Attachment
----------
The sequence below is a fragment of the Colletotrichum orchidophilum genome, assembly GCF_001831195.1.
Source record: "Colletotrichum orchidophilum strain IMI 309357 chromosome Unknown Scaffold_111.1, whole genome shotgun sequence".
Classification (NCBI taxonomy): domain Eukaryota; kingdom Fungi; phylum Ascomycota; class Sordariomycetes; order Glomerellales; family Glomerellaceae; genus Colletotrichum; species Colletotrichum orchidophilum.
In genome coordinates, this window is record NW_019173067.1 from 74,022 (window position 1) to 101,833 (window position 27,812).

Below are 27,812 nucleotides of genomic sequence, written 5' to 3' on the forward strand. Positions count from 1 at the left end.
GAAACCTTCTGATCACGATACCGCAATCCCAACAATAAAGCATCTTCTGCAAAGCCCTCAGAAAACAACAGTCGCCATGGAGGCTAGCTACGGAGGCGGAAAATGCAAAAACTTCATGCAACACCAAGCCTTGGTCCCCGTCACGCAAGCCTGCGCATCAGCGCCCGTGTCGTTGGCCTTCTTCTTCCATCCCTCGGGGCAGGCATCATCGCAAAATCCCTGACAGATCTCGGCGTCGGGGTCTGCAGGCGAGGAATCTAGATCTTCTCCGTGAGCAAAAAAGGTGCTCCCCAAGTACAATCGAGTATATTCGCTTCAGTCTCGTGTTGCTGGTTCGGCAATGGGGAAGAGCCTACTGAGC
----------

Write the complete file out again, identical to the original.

The sequence below is a fragment of the Colletotrichum orchidophilum genome, assembly GCF_001831195.1.
Source record: "Colletotrichum orchidophilum strain IMI 309357 chromosome Unknown Scaffold_111.1, whole genome shotgun sequence".
Classification (NCBI taxonomy): domain Eukaryota; kingdom Fungi; phylum Ascomycota; class Sordariomycetes; order Glomerellales; family Glomerellaceae; genus Colletotrichum; species Colletotrichum orchidophilum.
In genome coordinates, this window is record NW_019173067.1 from 74,022 (window position 1) to 101,833 (window position 27,812).

Below are 27,812 nucleotides of genomic sequence, written 5' to 3' on the forward strand. Positions count from 1 at the left end.
GAAACCTTCTGATCACGATACCGCAATCCCAACAATAAAGCATCTTCTGCAAAGCCCTCAGAAAACAACAGTCGCCATGGAGGCTAGCTACGGAGGCGGAAAATGCAAAAACTTCATGCAACACCAAGCCTTGGTCCCCGTCACGCAAGCCTGCGCATCAGCGCCCGTGTCGTTGGCCTTCTTCTTCCATCCCTCGGGGCAGGCATCATCGCAAAATCCCTGACAGATCTCGGCGTCGGGGTCTGCAGGCGAGGAATCTAGATCTTCTCCGTGAGCAAAAAAGGTGCTCCCCAAGTACAATCGAGTATATTCGCTTCAGTCTCGTGTTGCTGGTTCGGCAATGGGGAAGAGCCTACTGAGC